Bradley Merrill Thompson, a Member of the Firm in the Health Care and Life Sciences practice, in the Washington, DC, office, was quoted in an article titled “FDA Draft Proposes No Regulation of Medical Device Data Systems.”
Following is an excerpt:
The FDA won’t enforce regulations on computer systems used to store, display or collect medical data because they pose a low risk to patients, according to a draft guidance released June 20.
The Food and Drug Administration in the guidance said it wouldn’t enforce compliance with any of its previous regulatory controls on the products, called medical device data systems (MDDS). The result should be a reduced burden for developers, the agency said.
“The FDA is issuing this draft guidance document to inform manufacturers, distributors, and other entities that the agency does not intend to enforce compliance with the regulatory controls that apply to MDDS, medical image storage devices, and medical image communications devices, due to the low risk they pose to patients and the importance they play in advancing digital health,” the agency said in the draft. …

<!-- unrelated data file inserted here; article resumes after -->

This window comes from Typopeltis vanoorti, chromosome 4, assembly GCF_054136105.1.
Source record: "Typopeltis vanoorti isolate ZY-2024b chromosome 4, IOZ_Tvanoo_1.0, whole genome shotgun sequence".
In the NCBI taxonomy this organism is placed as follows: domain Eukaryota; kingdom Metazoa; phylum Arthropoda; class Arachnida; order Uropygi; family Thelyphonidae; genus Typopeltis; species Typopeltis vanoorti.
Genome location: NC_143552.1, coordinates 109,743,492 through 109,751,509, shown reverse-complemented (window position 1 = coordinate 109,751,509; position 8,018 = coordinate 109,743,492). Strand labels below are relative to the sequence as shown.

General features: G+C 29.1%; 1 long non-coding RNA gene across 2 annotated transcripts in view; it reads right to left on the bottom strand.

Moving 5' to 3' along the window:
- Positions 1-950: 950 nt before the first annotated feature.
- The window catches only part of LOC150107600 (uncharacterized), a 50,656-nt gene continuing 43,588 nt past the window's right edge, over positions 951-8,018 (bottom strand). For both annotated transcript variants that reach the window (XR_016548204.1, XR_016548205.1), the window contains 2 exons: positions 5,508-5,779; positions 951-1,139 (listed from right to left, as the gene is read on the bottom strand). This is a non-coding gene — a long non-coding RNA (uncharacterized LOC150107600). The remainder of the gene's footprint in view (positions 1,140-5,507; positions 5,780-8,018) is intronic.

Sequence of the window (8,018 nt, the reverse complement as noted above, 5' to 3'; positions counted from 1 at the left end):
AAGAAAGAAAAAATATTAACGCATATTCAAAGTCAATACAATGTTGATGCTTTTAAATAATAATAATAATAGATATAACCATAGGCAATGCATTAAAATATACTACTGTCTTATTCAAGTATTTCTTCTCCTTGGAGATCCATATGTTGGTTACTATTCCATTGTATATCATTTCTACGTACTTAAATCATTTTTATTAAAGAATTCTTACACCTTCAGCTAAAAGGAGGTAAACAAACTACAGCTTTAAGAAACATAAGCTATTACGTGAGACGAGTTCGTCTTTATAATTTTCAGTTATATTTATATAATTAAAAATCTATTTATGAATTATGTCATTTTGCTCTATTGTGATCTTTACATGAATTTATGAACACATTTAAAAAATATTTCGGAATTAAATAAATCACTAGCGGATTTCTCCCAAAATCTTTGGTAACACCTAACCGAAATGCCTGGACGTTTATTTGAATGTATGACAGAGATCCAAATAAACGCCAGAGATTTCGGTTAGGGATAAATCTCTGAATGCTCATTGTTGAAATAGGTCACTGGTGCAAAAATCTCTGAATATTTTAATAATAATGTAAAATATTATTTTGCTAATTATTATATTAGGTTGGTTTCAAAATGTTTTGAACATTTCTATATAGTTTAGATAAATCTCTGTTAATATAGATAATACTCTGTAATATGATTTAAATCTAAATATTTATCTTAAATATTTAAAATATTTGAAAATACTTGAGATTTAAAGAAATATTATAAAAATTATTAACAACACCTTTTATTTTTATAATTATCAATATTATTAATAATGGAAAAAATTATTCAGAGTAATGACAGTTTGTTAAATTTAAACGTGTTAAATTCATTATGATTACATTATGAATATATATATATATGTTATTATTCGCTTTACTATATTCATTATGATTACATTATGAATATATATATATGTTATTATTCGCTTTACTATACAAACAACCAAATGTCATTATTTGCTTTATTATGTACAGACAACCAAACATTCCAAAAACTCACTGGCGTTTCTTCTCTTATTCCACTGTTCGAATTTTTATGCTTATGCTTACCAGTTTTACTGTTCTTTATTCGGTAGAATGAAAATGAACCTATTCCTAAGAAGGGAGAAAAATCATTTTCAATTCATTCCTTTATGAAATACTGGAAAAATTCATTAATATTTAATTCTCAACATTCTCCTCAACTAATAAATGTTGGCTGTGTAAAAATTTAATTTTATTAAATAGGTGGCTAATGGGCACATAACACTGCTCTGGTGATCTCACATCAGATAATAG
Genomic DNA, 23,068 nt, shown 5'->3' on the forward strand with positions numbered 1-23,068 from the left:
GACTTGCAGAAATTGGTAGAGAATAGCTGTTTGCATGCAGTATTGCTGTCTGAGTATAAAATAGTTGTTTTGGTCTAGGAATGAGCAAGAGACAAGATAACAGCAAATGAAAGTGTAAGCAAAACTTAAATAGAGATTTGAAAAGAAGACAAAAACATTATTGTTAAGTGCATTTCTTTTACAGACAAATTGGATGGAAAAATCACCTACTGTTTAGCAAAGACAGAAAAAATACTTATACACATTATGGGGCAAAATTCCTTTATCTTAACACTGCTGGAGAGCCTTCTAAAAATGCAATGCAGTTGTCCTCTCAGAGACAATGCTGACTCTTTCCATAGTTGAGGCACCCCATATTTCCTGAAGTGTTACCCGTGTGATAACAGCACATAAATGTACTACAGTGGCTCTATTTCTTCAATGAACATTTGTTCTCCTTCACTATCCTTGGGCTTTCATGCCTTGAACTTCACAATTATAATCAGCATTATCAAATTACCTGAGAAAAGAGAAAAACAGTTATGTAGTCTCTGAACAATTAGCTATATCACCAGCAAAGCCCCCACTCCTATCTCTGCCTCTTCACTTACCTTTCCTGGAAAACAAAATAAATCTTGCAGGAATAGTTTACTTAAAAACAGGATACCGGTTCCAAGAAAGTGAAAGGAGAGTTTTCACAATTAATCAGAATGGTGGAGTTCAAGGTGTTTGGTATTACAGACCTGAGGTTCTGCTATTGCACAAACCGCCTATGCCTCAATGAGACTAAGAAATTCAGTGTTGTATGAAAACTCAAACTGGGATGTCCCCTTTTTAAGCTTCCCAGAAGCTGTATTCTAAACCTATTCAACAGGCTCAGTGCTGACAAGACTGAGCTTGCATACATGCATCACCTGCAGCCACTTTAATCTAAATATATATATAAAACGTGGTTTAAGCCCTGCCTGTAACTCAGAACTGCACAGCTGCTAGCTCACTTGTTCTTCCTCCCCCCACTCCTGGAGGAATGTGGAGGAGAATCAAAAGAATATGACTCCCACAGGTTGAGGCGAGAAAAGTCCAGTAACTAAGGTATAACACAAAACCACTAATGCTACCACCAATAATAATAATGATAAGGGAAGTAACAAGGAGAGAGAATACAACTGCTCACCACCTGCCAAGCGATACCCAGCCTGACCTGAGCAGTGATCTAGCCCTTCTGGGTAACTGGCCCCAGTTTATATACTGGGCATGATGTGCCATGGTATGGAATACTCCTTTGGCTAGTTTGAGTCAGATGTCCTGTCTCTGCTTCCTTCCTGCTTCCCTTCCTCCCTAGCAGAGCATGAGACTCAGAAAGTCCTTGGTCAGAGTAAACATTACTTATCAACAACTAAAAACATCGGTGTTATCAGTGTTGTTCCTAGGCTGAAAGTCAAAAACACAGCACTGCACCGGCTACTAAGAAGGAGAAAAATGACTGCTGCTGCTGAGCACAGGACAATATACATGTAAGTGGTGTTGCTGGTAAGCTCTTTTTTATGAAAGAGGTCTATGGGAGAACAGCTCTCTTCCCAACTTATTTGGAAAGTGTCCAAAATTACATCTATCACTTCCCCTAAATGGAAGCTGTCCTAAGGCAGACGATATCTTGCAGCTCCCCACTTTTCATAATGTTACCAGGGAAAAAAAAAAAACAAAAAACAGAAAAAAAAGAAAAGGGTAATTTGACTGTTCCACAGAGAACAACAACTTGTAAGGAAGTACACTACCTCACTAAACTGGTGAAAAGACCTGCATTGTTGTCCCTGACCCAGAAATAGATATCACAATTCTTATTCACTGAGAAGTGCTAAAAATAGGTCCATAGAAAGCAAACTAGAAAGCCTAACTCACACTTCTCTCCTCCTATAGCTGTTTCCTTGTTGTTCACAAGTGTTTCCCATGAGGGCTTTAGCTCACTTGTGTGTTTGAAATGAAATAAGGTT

Bradley Merrill Thompson, an attorney with Epstein Becker & Green in Washington and co-founder of the mHealth Regulatory Coalition, told Bloomberg BNA June 20 the guidance should be welcomed by manufacturers.
“There’s no reason to waste industry, or FDA resources on really low-risk technology,” Thompson said. “It’s de-regulatory in an area where compliance didn’t really add any protections. I applaud FDA for taking this step.”
However, Thompson said he wasn’t sure why the FDA decided to issue a draft guidance, instead of just amending the regulations in a rule.
“There’s a regulation on the books that needs to be changed,” Thompson said. A guidance document is nonbinding, and merely expresses the FDA’s current opinions on a particular topic. “It’s a sloppy way to regulate,” he said.
A rulemaking process is more formal, and the agency is able to respond to comments with a proposed rule, Thompson said. “I appreciate the desire for speed, but I hope they do follow this up with a rulemaking very quickly.”